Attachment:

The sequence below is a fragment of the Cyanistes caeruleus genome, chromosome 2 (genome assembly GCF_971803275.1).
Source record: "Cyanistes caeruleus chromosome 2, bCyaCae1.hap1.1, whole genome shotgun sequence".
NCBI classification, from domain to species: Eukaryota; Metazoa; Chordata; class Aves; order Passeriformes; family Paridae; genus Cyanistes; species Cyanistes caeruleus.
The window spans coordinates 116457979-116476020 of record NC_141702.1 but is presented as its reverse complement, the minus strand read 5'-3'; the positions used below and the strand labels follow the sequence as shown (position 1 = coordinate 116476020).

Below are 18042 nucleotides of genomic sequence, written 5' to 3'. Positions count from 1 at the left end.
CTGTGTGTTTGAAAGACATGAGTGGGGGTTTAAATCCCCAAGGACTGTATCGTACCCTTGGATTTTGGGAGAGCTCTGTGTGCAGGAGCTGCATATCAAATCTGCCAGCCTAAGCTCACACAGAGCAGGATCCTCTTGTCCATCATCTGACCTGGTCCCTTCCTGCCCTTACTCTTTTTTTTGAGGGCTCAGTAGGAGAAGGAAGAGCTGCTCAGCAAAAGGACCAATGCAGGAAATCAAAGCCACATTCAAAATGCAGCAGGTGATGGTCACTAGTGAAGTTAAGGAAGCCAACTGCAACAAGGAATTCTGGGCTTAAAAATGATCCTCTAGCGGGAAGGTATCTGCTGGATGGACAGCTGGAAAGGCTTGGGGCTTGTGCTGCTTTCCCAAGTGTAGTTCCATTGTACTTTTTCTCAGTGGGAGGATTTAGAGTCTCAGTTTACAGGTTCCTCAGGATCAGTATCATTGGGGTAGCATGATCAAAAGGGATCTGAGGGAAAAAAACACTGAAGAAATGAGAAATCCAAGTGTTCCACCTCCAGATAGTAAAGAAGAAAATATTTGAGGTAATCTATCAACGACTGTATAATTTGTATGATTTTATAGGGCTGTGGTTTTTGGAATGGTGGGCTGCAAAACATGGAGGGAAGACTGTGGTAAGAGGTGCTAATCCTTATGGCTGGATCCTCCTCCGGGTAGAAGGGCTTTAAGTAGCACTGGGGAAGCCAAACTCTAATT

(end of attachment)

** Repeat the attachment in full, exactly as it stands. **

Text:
The sequence below is a fragment of the Cyanistes caeruleus genome, chromosome 2 (genome assembly GCF_971803275.1).
Source record: "Cyanistes caeruleus chromosome 2, bCyaCae1.hap1.1, whole genome shotgun sequence".
NCBI classification, from domain to species: Eukaryota; Metazoa; Chordata; class Aves; order Passeriformes; family Paridae; genus Cyanistes; species Cyanistes caeruleus.
The window spans coordinates 116457979-116476020 of record NC_141702.1 but is presented as its reverse complement, the minus strand read 5'-3'; the positions used below and the strand labels follow the sequence as shown (position 1 = coordinate 116476020).

Below are 18042 nucleotides of genomic sequence, written 5' to 3'. Positions count from 1 at the left end.
CTGTGTGTTTGAAAGACATGAGTGGGGGTTTAAATCCCCAAGGACTGTATCGTACCCTTGGATTTTGGGAGAGCTCTGTGTGCAGGAGCTGCATATCAAATCTGCCAGCCTAAGCTCACACAGAGCAGGATCCTCTTGTCCATCATCTGACCTGGTCCCTTCCTGCCCTTACTCTTTTTTTTGAGGGCTCAGTAGGAGAAGGAAGAGCTGCTCAGCAAAAGGACCAATGCAGGAAATCAAAGCCACATTCAAAATGCAGCAGGTGATGGTCACTAGTGAAGTTAAGGAAGCCAACTGCAACAAGGAATTCTGGGCTTAAAAATGATCCTCTAGCGGGAAGGTATCTGCTGGATGGACAGCTGGAAAGGCTTGGGGCTTGTGCTGCTTTCCCAAGTGTAGTTCCATTGTACTTTTTCTCAGTGGGAGGATTTAGAGTCTCAGTTTACAGGTTCCTCAGGATCAGTATCATTGGGGTAGCATGATCAAAAGGGATCTGAGGGAAAAAAACACTGAAGAAATGAGAAATCCAAGTGTTCCACCTCCAGATAGTAAAGAAGAAAATATTTGAGGTAATCTATCAACGACTGTATAATTTGTATGATTTTATAGGGCTGTGGTTTTTGGAATGGTGGGCTGCAAAACATGGAGGGAAGACTGTGGTAAGAGGTGCTAATCCTTATGGCTGGATCCTCCTCCGGGTAGAAGGGCTTTAAGTAGCACTGGGGAAGCCAAACTCTAATT